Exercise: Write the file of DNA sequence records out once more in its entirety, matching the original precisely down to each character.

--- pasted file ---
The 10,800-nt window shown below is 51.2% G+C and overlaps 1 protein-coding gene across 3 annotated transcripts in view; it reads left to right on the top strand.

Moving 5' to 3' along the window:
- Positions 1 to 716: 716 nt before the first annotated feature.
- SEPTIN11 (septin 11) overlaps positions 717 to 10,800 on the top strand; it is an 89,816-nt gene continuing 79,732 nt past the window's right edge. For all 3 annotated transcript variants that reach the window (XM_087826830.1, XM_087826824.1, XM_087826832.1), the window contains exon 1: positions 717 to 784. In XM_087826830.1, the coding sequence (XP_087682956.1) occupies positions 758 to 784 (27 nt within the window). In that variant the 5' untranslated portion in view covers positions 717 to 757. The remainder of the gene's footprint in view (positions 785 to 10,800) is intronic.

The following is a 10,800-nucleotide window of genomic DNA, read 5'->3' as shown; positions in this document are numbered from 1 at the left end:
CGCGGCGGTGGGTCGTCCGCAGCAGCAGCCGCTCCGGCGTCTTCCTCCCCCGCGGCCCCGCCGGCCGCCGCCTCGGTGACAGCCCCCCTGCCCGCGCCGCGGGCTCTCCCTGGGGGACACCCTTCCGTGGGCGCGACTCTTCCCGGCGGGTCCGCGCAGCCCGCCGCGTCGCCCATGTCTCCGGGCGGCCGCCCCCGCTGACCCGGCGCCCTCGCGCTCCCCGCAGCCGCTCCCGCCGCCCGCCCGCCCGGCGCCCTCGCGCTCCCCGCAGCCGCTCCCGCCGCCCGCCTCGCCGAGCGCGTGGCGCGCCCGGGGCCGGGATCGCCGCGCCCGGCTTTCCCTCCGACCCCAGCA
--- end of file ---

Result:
The 10,800-nt window shown below is 51.2% G+C and overlaps 1 protein-coding gene across 3 annotated transcripts in view; it reads left to right on the top strand.

Moving 5' to 3' along the window:
- Positions 1 to 716: 716 nt before the first annotated feature.
- SEPTIN11 (septin 11) overlaps positions 717 to 10,800 on the top strand; it is an 89,816-nt gene continuing 79,732 nt past the window's right edge. For all 3 annotated transcript variants that reach the window (XM_087826830.1, XM_087826824.1, XM_087826832.1), the window contains exon 1: positions 717 to 784. In XM_087826830.1, the coding sequence (XP_087682956.1) occupies positions 758 to 784 (27 nt within the window). In that variant the 5' untranslated portion in view covers positions 717 to 757. The remainder of the gene's footprint in view (positions 785 to 10,800) is intronic.

The following is a 10,800-nucleotide window of genomic DNA, read 5'->3' as shown; positions in this document are numbered from 1 at the left end:
CGCGGCGGTGGGTCGTCCGCAGCAGCAGCCGCTCCGGCGTCTTCCTCCCCCGCGGCCCCGCCGGCCGCCGCCTCGGTGACAGCCCCCCTGCCCGCGCCGCGGGCTCTCCCTGGGGGACACCCTTCCGTGGGCGCGACTCTTCCCGGCGGGTCCGCGCAGCCCGCCGCGTCGCCCATGTCTCCGGGCGGCCGCCCCCGCTGACCCGGCGCCCTCGCGCTCCCCGCAGCCGCTCCCGCCGCCCGCCCGCCCGGCGCCCTCGCGCTCCCCGCAGCCGCTCCCGCCGCCCGCCTCGCCGAGCGCGTGGCGCGCCCGGGGCCGGGATCGCCGCGCCCGGCTTTCCCTCCGACCCCAGCA